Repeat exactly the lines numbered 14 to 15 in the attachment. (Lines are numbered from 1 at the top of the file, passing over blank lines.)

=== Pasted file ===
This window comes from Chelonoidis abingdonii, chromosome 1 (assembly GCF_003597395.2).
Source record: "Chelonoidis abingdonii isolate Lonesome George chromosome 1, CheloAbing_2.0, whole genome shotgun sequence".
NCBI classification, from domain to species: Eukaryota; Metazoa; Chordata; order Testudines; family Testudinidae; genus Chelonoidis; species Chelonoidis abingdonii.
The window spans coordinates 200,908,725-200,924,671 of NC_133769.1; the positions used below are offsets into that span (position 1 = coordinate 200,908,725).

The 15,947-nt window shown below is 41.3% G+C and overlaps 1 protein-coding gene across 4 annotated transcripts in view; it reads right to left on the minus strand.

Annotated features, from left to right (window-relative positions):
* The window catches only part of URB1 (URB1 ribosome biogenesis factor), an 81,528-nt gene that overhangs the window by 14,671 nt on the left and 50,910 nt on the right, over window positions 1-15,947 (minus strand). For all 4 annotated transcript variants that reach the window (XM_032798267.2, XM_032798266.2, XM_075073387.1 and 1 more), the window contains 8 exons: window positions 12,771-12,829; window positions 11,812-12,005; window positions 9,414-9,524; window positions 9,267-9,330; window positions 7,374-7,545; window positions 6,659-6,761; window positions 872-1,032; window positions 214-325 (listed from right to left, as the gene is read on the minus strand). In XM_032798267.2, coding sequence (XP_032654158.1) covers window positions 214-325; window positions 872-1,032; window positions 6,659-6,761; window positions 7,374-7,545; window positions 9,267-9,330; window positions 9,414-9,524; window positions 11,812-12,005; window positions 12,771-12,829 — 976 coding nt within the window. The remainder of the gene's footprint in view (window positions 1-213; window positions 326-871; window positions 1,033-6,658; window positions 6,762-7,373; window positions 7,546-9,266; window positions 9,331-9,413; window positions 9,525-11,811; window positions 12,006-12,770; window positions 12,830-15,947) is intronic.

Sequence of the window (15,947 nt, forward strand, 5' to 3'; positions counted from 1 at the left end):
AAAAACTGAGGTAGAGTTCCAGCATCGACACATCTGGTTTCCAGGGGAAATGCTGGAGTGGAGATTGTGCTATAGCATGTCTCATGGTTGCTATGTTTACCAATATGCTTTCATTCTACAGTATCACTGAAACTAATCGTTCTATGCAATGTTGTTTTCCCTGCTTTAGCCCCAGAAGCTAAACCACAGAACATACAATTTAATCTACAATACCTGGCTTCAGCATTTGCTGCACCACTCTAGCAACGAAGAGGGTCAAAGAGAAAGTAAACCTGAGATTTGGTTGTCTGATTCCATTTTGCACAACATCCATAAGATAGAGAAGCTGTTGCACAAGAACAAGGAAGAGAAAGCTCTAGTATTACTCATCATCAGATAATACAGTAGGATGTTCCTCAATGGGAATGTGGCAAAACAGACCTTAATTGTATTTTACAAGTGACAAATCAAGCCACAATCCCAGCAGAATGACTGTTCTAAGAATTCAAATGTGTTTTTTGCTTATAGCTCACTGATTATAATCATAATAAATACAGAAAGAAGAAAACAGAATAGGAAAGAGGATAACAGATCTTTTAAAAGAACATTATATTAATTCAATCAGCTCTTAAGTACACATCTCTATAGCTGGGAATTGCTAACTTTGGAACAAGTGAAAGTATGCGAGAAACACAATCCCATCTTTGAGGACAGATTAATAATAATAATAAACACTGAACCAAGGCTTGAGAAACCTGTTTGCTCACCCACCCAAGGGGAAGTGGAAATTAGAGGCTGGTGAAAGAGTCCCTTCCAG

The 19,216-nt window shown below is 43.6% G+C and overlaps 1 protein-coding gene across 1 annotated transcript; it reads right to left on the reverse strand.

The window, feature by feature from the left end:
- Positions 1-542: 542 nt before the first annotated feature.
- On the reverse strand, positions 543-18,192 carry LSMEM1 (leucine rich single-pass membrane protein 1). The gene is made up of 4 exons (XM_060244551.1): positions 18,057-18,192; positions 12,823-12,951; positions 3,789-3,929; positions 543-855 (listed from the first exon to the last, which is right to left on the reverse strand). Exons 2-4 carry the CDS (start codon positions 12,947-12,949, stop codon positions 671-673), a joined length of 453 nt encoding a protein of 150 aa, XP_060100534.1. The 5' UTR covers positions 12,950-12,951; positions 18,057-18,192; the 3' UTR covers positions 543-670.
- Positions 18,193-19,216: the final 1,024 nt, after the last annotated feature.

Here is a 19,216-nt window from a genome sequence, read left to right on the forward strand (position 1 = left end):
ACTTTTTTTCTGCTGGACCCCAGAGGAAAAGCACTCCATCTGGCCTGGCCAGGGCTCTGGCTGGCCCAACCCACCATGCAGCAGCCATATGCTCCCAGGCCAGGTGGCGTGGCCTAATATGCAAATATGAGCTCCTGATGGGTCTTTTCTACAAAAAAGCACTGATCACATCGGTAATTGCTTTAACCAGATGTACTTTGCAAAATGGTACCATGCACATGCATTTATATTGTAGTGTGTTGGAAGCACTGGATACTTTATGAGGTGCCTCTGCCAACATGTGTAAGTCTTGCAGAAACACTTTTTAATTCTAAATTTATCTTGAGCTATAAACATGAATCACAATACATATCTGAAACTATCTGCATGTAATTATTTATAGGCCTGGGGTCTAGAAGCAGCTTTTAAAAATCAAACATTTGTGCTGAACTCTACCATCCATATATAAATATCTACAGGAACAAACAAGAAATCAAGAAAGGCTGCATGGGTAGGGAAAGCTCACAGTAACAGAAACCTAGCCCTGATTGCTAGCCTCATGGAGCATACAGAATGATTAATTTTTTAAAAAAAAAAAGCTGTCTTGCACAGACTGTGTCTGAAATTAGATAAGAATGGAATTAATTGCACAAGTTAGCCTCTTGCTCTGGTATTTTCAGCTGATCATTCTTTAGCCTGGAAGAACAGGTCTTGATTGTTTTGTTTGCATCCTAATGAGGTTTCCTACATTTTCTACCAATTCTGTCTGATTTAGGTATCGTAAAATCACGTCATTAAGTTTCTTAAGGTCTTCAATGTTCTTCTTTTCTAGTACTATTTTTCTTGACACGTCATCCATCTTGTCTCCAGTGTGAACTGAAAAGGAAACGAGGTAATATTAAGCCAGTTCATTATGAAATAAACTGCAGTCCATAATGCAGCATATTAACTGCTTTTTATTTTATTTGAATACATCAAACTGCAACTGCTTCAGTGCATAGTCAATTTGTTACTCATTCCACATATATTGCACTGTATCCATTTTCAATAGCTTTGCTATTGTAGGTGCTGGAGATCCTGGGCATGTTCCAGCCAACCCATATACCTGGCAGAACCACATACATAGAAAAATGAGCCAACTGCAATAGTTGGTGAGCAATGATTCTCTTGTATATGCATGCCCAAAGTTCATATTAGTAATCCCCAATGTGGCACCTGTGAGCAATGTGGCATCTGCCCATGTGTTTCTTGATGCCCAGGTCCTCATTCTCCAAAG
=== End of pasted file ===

- Positions 18,193-19,216: the final 1,024 nt, after the last annotated feature.

Here is a 19,216-nt window from a genome sequence, read left to right on the forward strand (position 1 = left end):